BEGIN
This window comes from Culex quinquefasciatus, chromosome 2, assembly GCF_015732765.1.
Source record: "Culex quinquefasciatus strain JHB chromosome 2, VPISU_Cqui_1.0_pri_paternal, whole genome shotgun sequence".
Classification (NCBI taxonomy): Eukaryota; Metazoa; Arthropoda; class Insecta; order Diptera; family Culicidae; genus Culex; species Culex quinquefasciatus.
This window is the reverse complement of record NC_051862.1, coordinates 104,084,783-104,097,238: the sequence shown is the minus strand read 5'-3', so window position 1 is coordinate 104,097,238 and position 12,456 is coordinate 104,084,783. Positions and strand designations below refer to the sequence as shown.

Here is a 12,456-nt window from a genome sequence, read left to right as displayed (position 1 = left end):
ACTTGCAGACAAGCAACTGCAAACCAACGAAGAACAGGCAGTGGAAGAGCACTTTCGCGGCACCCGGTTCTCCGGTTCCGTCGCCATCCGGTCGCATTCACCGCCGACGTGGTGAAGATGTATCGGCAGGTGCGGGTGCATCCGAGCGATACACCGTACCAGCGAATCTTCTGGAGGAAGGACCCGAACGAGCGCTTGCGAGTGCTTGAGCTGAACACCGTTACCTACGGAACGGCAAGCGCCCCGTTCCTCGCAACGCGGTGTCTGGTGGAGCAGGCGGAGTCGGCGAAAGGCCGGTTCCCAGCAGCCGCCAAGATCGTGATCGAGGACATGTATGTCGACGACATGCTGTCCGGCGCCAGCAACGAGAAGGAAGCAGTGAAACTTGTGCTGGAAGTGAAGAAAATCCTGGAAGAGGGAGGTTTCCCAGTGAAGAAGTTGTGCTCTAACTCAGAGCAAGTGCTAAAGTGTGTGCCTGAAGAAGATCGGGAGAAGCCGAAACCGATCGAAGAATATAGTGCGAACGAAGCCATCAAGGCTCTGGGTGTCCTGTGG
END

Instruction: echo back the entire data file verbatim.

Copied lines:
This window comes from Culex quinquefasciatus, chromosome 2, assembly GCF_015732765.1.
Source record: "Culex quinquefasciatus strain JHB chromosome 2, VPISU_Cqui_1.0_pri_paternal, whole genome shotgun sequence".
Classification (NCBI taxonomy): Eukaryota; Metazoa; Arthropoda; class Insecta; order Diptera; family Culicidae; genus Culex; species Culex quinquefasciatus.
This window is the reverse complement of record NC_051862.1, coordinates 104,084,783-104,097,238: the sequence shown is the minus strand read 5'-3', so window position 1 is coordinate 104,097,238 and position 12,456 is coordinate 104,084,783. Positions and strand designations below refer to the sequence as shown.

Here is a 12,456-nt window from a genome sequence, read left to right as displayed (position 1 = left end):
ACTTGCAGACAAGCAACTGCAAACCAACGAAGAACAGGCAGTGGAAGAGCACTTTCGCGGCACCCGGTTCTCCGGTTCCGTCGCCATCCGGTCGCATTCACCGCCGACGTGGTGAAGATGTATCGGCAGGTGCGGGTGCATCCGAGCGATACACCGTACCAGCGAATCTTCTGGAGGAAGGACCCGAACGAGCGCTTGCGAGTGCTTGAGCTGAACACCGTTACCTACGGAACGGCAAGCGCCCCGTTCCTCGCAACGCGGTGTCTGGTGGAGCAGGCGGAGTCGGCGAAAGGCCGGTTCCCAGCAGCCGCCAAGATCGTGATCGAGGACATGTATGTCGACGACATGCTGTCCGGCGCCAGCAACGAGAAGGAAGCAGTGAAACTTGTGCTGGAAGTGAAGAAAATCCTGGAAGAGGGAGGTTTCCCAGTGAAGAAGTTGTGCTCTAACTCAGAGCAAGTGCTAAAGTGTGTGCCTGAAGAAGATCGGGAGAAGCCGAAACCGATCGAAGAATATAGTGCGAACGAAGCCATCAAGGCTCTGGGTGTCCTGTGG